Opposition lawmakers in Scotland have boycotted an arranged meeting with visiting Ghana President John Mahama over gay rights in his home country.
President Mahama who was scheduled to address the Scottish parliament received very low reception from the lawmakers, the UK news portal the Guardian has reported.
According to the opposition lawmakers, Mr. Mahama’s invitation to their parliament is an affront to the gay community since Ghana persecutes gays and lesbians.
They said: “We believe that the Scottish parliament should be a place where everyone can feel safe. Yet the invitation to President John Dramani Mahama to address MSPs can only undermine this, given his full support for the horrific discriminatory laws towards the LGBT community in his country.”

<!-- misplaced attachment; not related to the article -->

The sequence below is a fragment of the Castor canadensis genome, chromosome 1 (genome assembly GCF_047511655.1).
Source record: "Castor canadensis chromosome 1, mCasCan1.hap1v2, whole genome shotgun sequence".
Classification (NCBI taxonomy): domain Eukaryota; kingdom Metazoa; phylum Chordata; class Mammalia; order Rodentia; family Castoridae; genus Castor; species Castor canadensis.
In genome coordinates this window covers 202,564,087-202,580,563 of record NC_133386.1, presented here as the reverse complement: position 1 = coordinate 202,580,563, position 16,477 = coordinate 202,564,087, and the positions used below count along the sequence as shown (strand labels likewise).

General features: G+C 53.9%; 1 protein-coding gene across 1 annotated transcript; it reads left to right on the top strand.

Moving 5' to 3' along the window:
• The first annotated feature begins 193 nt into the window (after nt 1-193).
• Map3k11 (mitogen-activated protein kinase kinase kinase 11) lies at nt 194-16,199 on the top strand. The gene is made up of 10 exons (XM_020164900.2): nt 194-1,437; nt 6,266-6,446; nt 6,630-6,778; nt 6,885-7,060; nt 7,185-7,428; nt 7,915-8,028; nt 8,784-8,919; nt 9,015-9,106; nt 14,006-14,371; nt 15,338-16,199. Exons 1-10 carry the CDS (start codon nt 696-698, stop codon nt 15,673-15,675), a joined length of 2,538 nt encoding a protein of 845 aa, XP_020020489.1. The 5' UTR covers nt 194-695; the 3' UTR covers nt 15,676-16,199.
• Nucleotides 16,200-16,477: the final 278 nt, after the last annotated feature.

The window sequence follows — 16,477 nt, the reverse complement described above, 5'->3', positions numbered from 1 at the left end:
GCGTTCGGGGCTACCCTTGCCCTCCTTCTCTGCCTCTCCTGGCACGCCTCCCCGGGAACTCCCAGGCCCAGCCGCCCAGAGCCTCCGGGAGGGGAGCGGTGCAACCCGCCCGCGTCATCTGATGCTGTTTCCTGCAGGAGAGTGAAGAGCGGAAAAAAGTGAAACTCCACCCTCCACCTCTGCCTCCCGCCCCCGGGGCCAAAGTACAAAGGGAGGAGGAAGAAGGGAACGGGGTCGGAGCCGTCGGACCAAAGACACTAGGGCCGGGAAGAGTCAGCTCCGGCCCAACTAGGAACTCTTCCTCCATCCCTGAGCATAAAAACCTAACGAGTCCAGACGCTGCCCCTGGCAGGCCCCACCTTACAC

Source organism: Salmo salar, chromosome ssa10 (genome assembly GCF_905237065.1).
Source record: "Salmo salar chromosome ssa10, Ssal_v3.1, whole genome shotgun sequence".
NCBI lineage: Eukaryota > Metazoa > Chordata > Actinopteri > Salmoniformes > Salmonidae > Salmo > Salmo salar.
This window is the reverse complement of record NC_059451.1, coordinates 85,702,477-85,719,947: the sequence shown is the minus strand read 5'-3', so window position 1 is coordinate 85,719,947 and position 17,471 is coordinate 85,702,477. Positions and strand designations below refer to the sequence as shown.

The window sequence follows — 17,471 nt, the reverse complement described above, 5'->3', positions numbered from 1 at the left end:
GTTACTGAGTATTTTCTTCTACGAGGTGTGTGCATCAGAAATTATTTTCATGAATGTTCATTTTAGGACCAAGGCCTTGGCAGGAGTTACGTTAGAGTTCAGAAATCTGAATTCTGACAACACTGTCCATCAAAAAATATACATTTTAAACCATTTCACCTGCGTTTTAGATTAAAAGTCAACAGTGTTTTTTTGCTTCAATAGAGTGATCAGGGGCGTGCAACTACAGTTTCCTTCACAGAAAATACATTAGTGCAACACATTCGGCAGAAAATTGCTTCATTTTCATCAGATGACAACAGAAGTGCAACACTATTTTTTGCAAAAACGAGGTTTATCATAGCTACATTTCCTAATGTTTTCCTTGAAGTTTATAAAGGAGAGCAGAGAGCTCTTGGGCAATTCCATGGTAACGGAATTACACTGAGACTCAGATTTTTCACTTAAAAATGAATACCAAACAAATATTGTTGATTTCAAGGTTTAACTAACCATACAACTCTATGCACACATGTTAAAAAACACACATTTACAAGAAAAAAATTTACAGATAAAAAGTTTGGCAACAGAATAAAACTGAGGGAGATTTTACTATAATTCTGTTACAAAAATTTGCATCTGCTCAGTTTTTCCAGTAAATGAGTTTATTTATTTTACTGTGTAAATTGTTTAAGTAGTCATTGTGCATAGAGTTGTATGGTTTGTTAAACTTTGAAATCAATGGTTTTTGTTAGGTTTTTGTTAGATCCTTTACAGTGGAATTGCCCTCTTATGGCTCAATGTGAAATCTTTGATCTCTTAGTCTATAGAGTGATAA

But the director of Stonewall Scotland, Colin Macfarlane, noted that “some promising statements from President Mahama criticizing violence against LGBT communities” cannot be discounted, adding that the first minister of Scotland will “also share her strong view that the Commonwealth values of humanity, equality and tolerance are universal values”.
Meanwhile, the Amnesty International secretariat in Scotland has waded into the controversy claiming that they receive daily reports of abuse against homosexuals in Ghana.
“We understand opposition leaders and MSPs choosing not to meet President Mahama during his visit to the Scottish parliament as Ghana’s human rights record has serious failings. However, we are not calling for a boycott of the visit as we view this as an opportunity to raise our concerns about LGBTI discrimination, violence against women and girls, and the use of torture. Nicola Sturgeon’s commitment to raising ‘values of humanity, equality and tolerance’ is welcome and we look forward to hearing about any positive interventions,” Naomi McAuliffe, Amnesty International’s programme director in Scotland told the Guardian.